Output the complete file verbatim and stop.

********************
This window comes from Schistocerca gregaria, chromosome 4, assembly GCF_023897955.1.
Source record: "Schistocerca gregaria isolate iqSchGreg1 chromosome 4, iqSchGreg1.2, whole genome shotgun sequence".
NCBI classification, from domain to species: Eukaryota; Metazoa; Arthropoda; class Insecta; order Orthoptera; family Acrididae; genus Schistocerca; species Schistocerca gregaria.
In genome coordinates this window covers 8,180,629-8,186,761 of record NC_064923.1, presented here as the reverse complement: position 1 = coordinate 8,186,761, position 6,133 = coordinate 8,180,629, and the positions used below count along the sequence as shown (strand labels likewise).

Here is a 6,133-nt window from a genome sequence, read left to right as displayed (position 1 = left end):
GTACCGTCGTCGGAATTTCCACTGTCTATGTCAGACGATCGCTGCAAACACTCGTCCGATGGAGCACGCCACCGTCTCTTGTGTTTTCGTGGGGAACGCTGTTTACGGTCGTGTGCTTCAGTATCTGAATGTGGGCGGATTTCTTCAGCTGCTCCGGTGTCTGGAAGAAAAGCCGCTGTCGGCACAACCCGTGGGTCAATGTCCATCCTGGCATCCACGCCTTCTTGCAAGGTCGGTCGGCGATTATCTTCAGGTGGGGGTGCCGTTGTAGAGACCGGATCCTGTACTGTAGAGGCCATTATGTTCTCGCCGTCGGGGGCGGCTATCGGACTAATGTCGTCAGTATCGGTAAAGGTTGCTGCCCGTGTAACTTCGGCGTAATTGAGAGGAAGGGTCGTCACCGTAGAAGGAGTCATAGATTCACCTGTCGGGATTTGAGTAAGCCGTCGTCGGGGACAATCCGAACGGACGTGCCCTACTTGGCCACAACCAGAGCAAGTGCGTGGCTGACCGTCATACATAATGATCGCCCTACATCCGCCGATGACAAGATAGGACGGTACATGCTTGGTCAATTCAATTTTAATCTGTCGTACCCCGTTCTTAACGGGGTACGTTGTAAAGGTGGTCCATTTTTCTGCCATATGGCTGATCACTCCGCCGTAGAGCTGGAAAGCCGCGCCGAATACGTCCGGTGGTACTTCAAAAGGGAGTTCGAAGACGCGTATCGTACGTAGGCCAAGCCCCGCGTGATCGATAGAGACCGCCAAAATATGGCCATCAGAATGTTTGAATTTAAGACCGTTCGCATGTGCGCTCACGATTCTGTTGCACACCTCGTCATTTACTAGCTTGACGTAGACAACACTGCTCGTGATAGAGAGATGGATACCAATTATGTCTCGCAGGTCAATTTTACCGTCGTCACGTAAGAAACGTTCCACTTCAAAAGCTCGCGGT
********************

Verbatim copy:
This window comes from Schistocerca gregaria, chromosome 4, assembly GCF_023897955.1.
Source record: "Schistocerca gregaria isolate iqSchGreg1 chromosome 4, iqSchGreg1.2, whole genome shotgun sequence".
NCBI classification, from domain to species: Eukaryota; Metazoa; Arthropoda; class Insecta; order Orthoptera; family Acrididae; genus Schistocerca; species Schistocerca gregaria.
In genome coordinates this window covers 8,180,629-8,186,761 of record NC_064923.1, presented here as the reverse complement: position 1 = coordinate 8,186,761, position 6,133 = coordinate 8,180,629, and the positions used below count along the sequence as shown (strand labels likewise).

Here is a 6,133-nt window from a genome sequence, read left to right as displayed (position 1 = left end):
GTACCGTCGTCGGAATTTCCACTGTCTATGTCAGACGATCGCTGCAAACACTCGTCCGATGGAGCACGCCACCGTCTCTTGTGTTTTCGTGGGGAACGCTGTTTACGGTCGTGTGCTTCAGTATCTGAATGTGGGCGGATTTCTTCAGCTGCTCCGGTGTCTGGAAGAAAAGCCGCTGTCGGCACAACCCGTGGGTCAATGTCCATCCTGGCATCCACGCCTTCTTGCAAGGTCGGTCGGCGATTATCTTCAGGTGGGGGTGCCGTTGTAGAGACCGGATCCTGTACTGTAGAGGCCATTATGTTCTCGCCGTCGGGGGCGGCTATCGGACTAATGTCGTCAGTATCGGTAAAGGTTGCTGCCCGTGTAACTTCGGCGTAATTGAGAGGAAGGGTCGTCACCGTAGAAGGAGTCATAGATTCACCTGTCGGGATTTGAGTAAGCCGTCGTCGGGGACAATCCGAACGGACGTGCCCTACTTGGCCACAACCAGAGCAAGTGCGTGGCTGACCGTCATACATAATGATCGCCCTACATCCGCCGATGACAAGATAGGACGGTACATGCTTGGTCAATTCAATTTTAATCTGTCGTACCCCGTTCTTAACGGGGTACGTTGTAAAGGTGGTCCATTTTTCTGCCATATGGCTGATCACTCCGCCGTAGAGCTGGAAAGCCGCGCCGAATACGTCCGGTGGTACTTCAAAAGGGAGTTCGAAGACGCGTATCGTACGTAGGCCAAGCCCCGCGTGATCGATAGAGACCGCCAAAATATGGCCATCAGAATGTTTGAATTTAAGACCGTTCGCATGTGCGCTCACGATTCTGTTGCACACCTCGTCATTTACTAGCTTGACGTAGACAACACTGCTCGTGATAGAGAGATGGATACCAATTATGTCTCGCAGGTCAATTTTACCGTCGTCACGTAAGAAACGTTCCACTTCAAAAGCTCGCGGT